A few days ago, my son–my older son, in his mid 20s, the one with autism–decided to take one of the thousands of silly quizzes that pop up on his Facebook feed. This one promises to tell him what the internet really thinks of him. He puts in his name, birth date, address, maybe some other information. What he first finds doesn’t surprise or even especially interest him. But near the bottom of the list, in what he later describes as “tiny, 2-point font,” there is something with his name and the name “Andres.” He clicks on it and…
The link takes him to a post on my site, something I wrote more than a year ago about some of his mental health struggles and how our of control he felt a the time. I called him “Andres,” not his real name, in the post. I was deeply worried about him then, and to help communicate my tenderness to him, I had included a photo of him as a two-year-old. My guess is that there was some tag or data attached to that photo that included his real name. This surprises me, because I feel like I’m careful about that and tend to even change the name of a photo before I post it. But obviously I was not careful enough.
So through that little twist, suddenly my son has stumbled onto my website. From the photo and the post, he knew right away who wrote it. At first he felt hurt that I had written about his “bad” behavior. Then he clicked on the About page, and the whole backstory. Then he kept going and, over a few days, he read everything on my blog, all 401 posts.
I wonder if you can imagine the sense of shock and exposure that hit me as I realized he’d read everything I have written over the past three years. All the times I’ve felt suicidal. All the times I’ve struggled with self-doubt about my half-memories of sexual abuse from my father. All the posts in which I’ve included quite a few details about awkward to abusive sexual experiences, oh shit. I did that as a way to help myself overcome the shame I had attached to those experiences. Writing about it all in a semi-public but anonymous way let in some fresh air for me.
But I never envisioned sharing it with my anyone in my family. I’ve printed out maybe a dozen posts and shared them with my husband. E has seen more than that, but she hasn’t seen most of them either. I’m not writing for them. I’m writing what is essentially a private diary. I share it because I have learned that sharing it brings me warmth, validation, encouragement, and most of all, a sense that I am not alone in my confusion and struggles.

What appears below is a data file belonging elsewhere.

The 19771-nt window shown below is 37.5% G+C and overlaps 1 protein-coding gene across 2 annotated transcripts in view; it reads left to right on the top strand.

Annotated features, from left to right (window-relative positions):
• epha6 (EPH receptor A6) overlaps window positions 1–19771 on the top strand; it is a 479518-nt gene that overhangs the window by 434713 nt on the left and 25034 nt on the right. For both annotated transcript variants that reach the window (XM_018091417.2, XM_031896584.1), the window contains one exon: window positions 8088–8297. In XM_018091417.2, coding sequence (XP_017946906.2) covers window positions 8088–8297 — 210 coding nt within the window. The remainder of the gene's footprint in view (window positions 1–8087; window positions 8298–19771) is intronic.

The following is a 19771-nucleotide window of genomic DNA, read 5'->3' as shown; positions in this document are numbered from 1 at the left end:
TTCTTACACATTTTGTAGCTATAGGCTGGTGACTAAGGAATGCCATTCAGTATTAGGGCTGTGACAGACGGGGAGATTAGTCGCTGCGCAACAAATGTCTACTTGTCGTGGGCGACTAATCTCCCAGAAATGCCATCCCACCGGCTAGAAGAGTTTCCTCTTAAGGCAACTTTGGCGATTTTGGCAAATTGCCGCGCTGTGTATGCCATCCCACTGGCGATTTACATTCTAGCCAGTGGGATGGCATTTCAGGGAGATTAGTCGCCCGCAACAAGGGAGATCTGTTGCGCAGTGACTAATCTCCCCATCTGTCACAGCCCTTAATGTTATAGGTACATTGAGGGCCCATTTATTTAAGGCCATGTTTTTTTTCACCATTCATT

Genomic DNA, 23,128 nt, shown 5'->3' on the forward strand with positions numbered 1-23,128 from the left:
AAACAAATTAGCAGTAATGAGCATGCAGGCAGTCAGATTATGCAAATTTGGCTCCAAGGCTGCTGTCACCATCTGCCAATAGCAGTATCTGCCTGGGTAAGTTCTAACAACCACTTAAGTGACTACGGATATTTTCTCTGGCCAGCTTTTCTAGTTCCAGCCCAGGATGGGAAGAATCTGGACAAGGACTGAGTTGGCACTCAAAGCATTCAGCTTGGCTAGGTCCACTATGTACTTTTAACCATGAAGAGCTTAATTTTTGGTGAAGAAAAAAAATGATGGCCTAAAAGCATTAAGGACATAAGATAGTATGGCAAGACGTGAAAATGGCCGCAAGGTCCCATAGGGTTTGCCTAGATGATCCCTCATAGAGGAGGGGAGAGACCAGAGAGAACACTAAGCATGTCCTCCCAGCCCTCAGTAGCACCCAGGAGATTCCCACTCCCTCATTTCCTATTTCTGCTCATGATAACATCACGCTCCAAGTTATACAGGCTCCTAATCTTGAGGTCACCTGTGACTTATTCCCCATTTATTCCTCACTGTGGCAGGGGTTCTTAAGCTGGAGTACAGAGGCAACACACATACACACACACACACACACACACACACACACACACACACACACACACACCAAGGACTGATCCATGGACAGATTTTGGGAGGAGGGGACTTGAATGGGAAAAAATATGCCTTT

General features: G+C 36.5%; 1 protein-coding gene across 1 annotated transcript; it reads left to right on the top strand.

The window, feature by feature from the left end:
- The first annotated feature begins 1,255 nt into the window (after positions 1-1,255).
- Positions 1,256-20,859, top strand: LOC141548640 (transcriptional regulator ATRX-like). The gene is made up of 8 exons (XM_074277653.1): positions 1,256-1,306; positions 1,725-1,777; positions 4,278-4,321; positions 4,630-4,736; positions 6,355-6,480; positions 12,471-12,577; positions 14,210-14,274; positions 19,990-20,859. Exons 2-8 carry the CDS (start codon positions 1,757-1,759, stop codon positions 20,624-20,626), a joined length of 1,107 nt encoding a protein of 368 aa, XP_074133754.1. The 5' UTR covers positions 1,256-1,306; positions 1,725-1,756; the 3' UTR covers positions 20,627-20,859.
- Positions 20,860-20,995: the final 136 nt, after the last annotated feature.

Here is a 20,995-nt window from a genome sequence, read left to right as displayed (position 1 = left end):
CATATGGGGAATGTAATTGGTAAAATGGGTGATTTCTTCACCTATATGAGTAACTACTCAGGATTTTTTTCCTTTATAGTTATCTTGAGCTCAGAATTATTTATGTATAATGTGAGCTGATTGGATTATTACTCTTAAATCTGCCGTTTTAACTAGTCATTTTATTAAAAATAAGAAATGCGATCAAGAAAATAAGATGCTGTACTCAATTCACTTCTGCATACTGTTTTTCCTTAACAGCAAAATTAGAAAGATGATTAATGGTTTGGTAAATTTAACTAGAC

It might be that my son benefits from reading this. He’s told me he respects me for everything I’ve been through and my strength. He says he likes knowing “the real story.” He feels like he knows me in another way, adult to adult, he says.
But I don’t know. It’s my story, my very personal story, and I didn’t make the choice to share it with him.
Furthermore, in our family, he’s the person we’d all vote “Least Likely to Keep a Secret.” He takes so much pleasure in sharing information that others don’t know. I told him I don’t want him to share any of what he’s learned without my consent, and he agreed to that. The truth is, however, his history and personality give me no reason to believe he’ll stick to that, even if he really means it in the moment.
So I’ve gone private for now, while I think about the future of my blog. In addition, I have made some posts password protected. This buys me some time to think.
Maybe I’ll just close this chapter of my life, decide that the blog has served me well for three years, and it’s time to move on. Maybe I’ll start a new blog, with a new name (and no personal photos, dumb mistake). Maybe I’ll hypnotize my son so he will forget everything he read. Can anyone tell me how to do that?!? That’s the solution I most wish for, to simply erase his memory, to make this all go away. Ha, I think we all have more than a few situations in our lives we’d like to solve that way, wouldn’t we?
CREDIT: Photo by Tom Pottiger on Unsplash